My second question is about the Japanese language issue. I believe you have still not apologized about that issue, so do you believe that there was no problem with your attitude toward Ms. Osumi on August 28?

Also, is it possible that you will suddenly reply in English to a reporter who asked a question in Japanese? I would like to confirm that.

Minister MOTEGI: In regard to your first question concerning resumption of travel, I have answered that consideration is being conducted on allowing entry into Japan by foreign people with status of residence in Japan in a way that also prevents the resurgence of the novel coronavirus. It was decided to allow re-entry into Japan from September 1 by foreign people with status of residence in Japan who are currently in Japan as well as foreign nationals with status of residence who have left Japan after the country/region where they are currently staying was designated as an area subject to denial of permission to enter into Japan. Through this, re-entry into Japan has become possible for all foreign people with status of residence in Japan.

In that sense, the handling of foreign people with status of residence in Japan was not decided until September 1, but I believe I gave a proper explanation at that time.

At the same time, Japanese people also attend this press conference. There are also foreign reporters. I am asked questions in Japanese. There are also people who ask me questions in English. I have always tried to answer politely to the best of my ability for all these questions.

In regard to the communication you mentioned, in the past year I have received many questions generally about various matters and issues, including questions from a diplomacy perspective and about effects on the economy. However, that was my first time in the year receiving a question about a “scientific basis.”

I believe that it is rare for a foreign minister to be asked a question about a scientific basis. So I asked the reporter a question because I wanted to accurately grasp the meaning of her question. There was no ulterior motive. I simply asked her what she meant by “scientific basis.” She then asked me again about the scientific basis, and I answered that she should ask the Immigration Services Agency because it has jurisdiction over this issue and ultimately makes the decisions.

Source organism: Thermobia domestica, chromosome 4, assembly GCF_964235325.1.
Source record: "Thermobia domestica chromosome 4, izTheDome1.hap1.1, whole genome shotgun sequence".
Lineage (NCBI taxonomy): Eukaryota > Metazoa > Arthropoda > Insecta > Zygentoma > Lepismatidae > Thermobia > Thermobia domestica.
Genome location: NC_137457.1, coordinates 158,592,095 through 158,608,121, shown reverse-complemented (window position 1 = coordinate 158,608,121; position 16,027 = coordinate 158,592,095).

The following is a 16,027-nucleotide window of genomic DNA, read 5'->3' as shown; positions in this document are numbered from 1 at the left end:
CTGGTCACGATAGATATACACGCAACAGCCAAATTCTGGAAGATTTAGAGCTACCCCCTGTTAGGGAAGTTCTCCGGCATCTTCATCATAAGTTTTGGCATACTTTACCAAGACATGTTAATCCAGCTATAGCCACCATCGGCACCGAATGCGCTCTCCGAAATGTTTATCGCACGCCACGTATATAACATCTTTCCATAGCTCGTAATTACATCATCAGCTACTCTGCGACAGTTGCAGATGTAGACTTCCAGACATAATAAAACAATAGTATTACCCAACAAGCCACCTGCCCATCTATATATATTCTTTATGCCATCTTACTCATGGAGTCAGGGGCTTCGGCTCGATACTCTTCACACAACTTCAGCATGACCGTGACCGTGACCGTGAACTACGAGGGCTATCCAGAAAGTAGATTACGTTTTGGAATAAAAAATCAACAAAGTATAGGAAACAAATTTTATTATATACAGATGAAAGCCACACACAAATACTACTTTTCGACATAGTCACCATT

Diplomacy Issues for the Next Administration

Pan Orient news, AZHARI: In light of the change of administration in Japan that is expected soon, after the resignation of Prime Minister Abe, who conducted a very active diplomacy as you said already, although no result was achieved on the Russian and North Korean fronts, what would be the best approach in your opinion for the new administration to follow so Japan can achieve something on those and other fronts? What do you see as the main diplomatic issues to be handed over to the new government?

Minister MOTEGI: My response earlier about Russia partially covers your question. Over seven years and eight months, Prime Minister Abe has actively developed “Diplomacy that Takes a Panoramic Perspective of the World Map,” including during his 81 overseas visits, and has built good relations with the leaders of various countries. I believe he will leave behind great achievements. Requests have been received from many summit leaders and others, including President Trump, President Putin, and UN Secretary-General Guterres, and Prime Minister Abe has been holding telephone talks for several days. The summit leaders and others of over 50 countries and regions have also issued statements and other communication that highly evaluates Prime Minister Abe’s contributions. I believe this shows that Prime Minister Abe’s diplomacy is highly evaluated by the international community.

During this year, I have also visited various countries and conducted telephone talks, in-person meetings, and other communication with various foreign ministers and other counterparts. During this time, I am certain that Japan’s presence in the international community has grown in a major way. At the same time, I feel that the international community’s expectations about Japan’s initiative for trade policies and new rule-making have also grown in a major way.

Prime Minister Abe has of course particularly raised the issue of the peace treaty between Japan and Russia as well as the abductions issue during his press conferences. In regard to Japan-Russia relations, as I stated before, during their summit meeting last Monday, Prime Minister Abe and President Putin confirmed that the peace treaty negotiations would be continued based on the agreement between the two leaders. I would like to continue to firmly advance various issues such as the peace treaty negotiations based on the achievements thus far.

Also, I am certain that Prime Minister Abe has worked exceptionally hard to resolve the outstanding issues of concern with North Korea, namely the abductions, nuclear, and missile issues. During his press conference last week, Prime Minister Abe stated, “It is a matter of the greatest regret that I was unable to resolve the abductions issue by my own hand.” However, I am certain that international awareness of the abductions issue dramatically rose through the efforts of the Abe administration.

For example, President Trump met twice with the families of abduction victims. He also directly raised the abductions issue in a meeting with Chairman Kim Jong-un. I believe that these are important results. The Government of Japan will continue to work toward resolving the abductions issue as an issue of utmost priority without losing any opportunities.